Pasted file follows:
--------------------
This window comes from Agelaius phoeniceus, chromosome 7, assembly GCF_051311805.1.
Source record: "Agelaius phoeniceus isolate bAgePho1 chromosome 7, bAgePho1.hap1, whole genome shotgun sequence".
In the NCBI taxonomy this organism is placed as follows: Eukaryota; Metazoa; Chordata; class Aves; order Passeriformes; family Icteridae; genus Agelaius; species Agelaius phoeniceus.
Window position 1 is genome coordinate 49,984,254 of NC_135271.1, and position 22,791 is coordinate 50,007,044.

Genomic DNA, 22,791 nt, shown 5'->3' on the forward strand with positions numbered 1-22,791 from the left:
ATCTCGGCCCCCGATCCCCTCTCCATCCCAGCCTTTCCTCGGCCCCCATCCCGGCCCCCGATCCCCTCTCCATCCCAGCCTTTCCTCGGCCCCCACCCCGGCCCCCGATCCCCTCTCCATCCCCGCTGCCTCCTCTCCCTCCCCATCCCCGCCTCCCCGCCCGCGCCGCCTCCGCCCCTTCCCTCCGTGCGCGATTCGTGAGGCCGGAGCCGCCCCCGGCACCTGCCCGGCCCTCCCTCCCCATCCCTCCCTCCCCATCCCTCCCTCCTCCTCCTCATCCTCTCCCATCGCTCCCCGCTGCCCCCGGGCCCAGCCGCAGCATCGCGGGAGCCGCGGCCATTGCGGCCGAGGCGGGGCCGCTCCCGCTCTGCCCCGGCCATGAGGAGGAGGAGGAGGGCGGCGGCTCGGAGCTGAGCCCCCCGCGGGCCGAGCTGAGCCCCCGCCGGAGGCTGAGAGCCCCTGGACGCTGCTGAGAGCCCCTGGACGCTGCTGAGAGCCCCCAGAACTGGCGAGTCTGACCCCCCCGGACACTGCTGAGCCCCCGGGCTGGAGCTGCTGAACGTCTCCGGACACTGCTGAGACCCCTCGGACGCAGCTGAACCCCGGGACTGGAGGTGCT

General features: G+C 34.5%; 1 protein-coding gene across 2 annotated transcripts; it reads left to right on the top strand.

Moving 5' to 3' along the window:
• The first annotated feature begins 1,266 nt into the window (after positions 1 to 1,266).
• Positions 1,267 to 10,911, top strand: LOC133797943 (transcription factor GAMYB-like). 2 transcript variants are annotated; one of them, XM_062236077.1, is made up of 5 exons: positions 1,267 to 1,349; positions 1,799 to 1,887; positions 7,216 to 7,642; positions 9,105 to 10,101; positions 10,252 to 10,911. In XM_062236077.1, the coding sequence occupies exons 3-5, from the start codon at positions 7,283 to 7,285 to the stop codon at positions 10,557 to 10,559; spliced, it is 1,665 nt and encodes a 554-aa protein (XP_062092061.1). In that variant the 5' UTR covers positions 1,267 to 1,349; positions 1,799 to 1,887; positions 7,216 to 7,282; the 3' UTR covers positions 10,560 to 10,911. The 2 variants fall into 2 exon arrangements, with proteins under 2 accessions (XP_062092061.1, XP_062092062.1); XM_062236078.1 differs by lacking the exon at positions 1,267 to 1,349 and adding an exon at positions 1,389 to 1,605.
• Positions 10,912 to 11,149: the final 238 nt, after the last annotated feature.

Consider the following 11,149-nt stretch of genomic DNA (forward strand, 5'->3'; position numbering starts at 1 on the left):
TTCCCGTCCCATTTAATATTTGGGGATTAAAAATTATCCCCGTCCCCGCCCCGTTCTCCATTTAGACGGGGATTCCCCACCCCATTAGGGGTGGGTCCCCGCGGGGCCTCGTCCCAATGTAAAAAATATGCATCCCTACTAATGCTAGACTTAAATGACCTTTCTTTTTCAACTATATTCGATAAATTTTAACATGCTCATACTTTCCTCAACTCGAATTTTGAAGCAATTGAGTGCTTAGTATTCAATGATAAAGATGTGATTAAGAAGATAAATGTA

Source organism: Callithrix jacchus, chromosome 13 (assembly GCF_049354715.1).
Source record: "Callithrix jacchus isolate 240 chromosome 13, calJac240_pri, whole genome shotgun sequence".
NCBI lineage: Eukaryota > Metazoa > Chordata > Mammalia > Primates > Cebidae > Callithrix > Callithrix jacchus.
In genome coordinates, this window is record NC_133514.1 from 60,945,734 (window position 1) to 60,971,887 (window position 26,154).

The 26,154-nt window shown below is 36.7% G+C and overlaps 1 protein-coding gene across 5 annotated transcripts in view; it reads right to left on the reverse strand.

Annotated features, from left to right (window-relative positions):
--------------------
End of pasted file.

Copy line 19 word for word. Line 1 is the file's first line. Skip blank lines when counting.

Annotated features, from left to right (window-relative positions):